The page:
The 101 Junior and 101 Super were introduced in 1939. The 101 Junior had a 124 cu. in. continental motor for gas. I believe that for about $75 more a bigger continental motor (140 cu. in.) was available. The 101 Super had a 201.3 cu. in. Chrysler motor Both were available with standard front axle or row crop tricycle; front P.T.O. and power lift on R.C. models were optional as were rubber or steel wheels. The Junior was listed with individual brakes; the Senior had 1 pedal only; air cleaners were behind the grill. The Junior had a wire mesh grill with a removable door in the centre. The Senior had one side of the grill removable (wire mesh behind and chrome strips). The 101 was also listed with a kerosene motor (lower compression, hot manifold 140 cu. in.) The 101 Senior tested in Nebraska 1938. Both had 4 speeds forward, 1 reverse.
In 1939 and 40 the company used 31/8 bore motors in 101 Senior models. 1941 and 42 were very similar but 6 cyl. 101 models used 3 bore motors. 1940 saw models 81 and 82 appear. They had 124 and 140 motors respectively, different transmissions (4 forward speeds, 1 reverse); the differential was on the rear axle (101 were ahead of rear axle); the 82 was a kerosene model of 81 and had hot manifold lower compression, rad-shutters, pressed sheet metal corss-wise grill-louvres. 1940 also saw the 201, 202, 203 models, all large 6 cylinder tractors with very similar transmissions and final drive to the M-H 55. The 201 had a Chrysler 241.6 cu. in. engine. The 202 had a continental M 292 engine. The 203 had a continental M 330 engine, the latter two with 7 main bearings in the engine. They also had 4 forward speeds. A 1942 catalogue shows 9 models: 203,102 Junior, 82, 102 Seniorall kerosene or gas models; 81, 101 Junior, 202, 101 Super, 201gasoline models-called high compression; the others had 'regular' compression, would burn gas or kerosene (distillate). The 102 Senior gas had a continental F226 motor; kerosene 102 Senior had a continental A244 motor. All 101s and 102s used very similar (if not identical) transmissions
1942 saw M-H also offering the General tractor, a small 2-plow tractor built by Cleveland Tractor Co. It had a Hercules engine. The 1943 catalogue shows 203G, 102G Senior, 102G Junior all on steel wheels, pressed steel grills with horizontal louvres (except the 201 which had heavy cast iron grill with horizontal louvres); also the 102 Sr. later had individual brakes. Since 1943 was war time with various shortages, the tractors came on steel and with no starters. They had Wico or F.M. magnetoes. Rubber tires were not listed as available in 1943.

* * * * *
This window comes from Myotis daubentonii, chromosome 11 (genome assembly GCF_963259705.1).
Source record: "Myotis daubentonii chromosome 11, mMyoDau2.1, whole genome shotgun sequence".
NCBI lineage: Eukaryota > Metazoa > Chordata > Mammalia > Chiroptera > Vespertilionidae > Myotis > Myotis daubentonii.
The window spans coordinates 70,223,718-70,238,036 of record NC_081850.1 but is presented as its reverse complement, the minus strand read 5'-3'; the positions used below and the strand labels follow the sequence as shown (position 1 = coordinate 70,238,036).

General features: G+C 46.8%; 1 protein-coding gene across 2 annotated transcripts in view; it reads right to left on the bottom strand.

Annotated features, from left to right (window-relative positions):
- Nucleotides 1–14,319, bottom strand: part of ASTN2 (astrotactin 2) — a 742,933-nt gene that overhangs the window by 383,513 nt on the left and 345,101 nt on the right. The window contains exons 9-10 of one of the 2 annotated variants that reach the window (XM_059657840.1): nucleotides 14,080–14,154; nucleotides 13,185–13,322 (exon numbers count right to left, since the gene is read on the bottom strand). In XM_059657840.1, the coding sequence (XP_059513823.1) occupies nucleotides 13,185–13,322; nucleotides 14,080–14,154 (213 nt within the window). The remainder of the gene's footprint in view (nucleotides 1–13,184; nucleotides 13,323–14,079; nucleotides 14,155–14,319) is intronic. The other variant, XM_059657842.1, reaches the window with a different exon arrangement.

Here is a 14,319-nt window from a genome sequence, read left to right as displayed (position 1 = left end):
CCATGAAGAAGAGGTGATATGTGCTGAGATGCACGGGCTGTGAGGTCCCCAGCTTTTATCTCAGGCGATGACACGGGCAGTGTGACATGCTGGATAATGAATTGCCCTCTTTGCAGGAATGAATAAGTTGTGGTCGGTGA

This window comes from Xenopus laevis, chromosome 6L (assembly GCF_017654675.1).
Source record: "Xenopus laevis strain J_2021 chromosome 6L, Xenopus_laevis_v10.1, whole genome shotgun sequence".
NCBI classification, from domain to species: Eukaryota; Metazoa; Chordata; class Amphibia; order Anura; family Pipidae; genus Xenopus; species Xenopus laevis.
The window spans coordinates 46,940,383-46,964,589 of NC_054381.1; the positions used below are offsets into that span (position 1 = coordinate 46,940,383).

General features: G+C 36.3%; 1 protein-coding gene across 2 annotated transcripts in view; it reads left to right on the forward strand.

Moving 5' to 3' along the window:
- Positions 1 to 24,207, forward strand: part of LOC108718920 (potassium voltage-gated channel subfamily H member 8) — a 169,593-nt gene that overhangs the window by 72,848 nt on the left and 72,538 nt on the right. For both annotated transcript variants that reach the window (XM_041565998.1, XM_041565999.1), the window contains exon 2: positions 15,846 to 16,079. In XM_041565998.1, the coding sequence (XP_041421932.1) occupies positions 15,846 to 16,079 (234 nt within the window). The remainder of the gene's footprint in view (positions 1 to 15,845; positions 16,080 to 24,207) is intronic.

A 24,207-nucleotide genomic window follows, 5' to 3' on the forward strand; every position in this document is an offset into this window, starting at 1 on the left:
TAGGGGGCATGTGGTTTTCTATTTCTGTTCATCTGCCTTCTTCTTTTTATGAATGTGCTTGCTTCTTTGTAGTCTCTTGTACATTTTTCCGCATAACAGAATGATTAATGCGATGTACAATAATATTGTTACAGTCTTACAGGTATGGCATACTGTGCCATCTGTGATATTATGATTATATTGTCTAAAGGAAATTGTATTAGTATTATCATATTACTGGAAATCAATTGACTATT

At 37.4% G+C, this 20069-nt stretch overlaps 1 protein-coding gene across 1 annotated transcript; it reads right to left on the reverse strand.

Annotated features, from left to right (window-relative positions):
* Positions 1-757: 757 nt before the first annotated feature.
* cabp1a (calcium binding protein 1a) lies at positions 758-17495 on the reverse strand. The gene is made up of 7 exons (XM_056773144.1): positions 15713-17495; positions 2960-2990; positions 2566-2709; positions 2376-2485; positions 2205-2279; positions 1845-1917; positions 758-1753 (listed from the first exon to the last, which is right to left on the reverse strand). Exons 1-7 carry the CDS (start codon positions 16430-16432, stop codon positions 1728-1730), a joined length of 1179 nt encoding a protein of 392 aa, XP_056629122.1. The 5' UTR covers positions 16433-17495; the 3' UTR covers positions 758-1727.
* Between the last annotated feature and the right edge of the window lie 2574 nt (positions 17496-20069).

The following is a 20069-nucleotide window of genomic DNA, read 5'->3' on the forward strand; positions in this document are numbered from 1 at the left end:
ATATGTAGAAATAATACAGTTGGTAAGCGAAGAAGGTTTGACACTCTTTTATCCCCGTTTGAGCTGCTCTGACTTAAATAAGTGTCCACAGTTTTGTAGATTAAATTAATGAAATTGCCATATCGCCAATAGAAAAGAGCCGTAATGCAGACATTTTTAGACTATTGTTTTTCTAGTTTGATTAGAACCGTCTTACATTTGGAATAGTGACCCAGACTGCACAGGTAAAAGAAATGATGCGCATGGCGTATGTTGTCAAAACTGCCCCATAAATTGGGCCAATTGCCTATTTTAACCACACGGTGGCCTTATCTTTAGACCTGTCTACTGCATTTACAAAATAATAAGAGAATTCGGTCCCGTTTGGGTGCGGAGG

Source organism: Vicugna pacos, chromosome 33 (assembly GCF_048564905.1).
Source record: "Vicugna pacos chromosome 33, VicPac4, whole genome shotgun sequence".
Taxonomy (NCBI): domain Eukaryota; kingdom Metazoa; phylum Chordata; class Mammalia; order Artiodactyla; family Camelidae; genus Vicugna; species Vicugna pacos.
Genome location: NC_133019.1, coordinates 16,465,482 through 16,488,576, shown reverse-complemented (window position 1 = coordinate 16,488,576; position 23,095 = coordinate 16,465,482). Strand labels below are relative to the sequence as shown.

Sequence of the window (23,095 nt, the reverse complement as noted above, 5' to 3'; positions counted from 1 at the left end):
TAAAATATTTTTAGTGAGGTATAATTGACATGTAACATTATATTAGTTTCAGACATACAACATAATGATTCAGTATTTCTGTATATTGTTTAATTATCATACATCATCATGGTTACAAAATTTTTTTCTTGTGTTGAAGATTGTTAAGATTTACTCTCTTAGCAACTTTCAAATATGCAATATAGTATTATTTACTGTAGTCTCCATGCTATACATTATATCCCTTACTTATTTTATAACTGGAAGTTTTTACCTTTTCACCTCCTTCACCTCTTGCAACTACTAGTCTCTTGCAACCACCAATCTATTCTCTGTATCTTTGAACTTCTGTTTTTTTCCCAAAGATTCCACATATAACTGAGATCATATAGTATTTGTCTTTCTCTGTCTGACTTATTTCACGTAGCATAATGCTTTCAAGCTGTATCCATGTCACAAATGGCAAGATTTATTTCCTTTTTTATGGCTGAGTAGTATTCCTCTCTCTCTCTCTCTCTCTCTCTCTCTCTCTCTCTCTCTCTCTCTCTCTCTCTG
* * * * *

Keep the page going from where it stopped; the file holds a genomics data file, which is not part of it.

A 1944 catalogue shows rubber and steel both listed. However, a catalogue listing didn't mean availability without waiting. Also a government-issued permit was needed when buying a tractor. These tractors were sold till about 1947 when the 20, 30, 44, 55 series were introduced. The 1943 catalogue does not show 81 in the line up. However, 81s were used by the RCAF for towing planes around the airport. They are pictured on front of the 1943 catalogue with bumper, pintle hitch, and heavy cast front wheels towing an airplane.
Quite a few replacement motors were sold as time went on, usually a high compression engine replaced a regular compression motor; an F 162 motor usually replaced an F140. (the 102G Junior used an F 162 high compression motor). This F 162 motor was also used in pumps, forklifts, air compressors etc. In my opinion they did and still are doing a pretty good job. The Chrysler engines were not as good in my opinion. They would not stand lugging so well if run at throttle. They did much better when run with the throttle wide open.
Twin power was a M-H feature. The normal motor speed was 1500 RPM. Twin power was when the speed was increased to 1800 RPM hence more power was used for belt work. Raised notches on the throttle quadrant are twin power notches.
A 1944 M-H catalogue shows the part M-H played in wartime; shells, tanks, truck bodies, airplane wings and various parts were made in large quantities in factories in the U.S. and Canada. Also many farm machines, binders, mowers, plows, tractors, and combines were sold to Great Britain to help the labor shortage and farm every available acre to offset the serious food shortage in Britain in wartime. A model M-H 101 Junior is pictured pulling a plow on a large estate in England in the 1944 catalogue.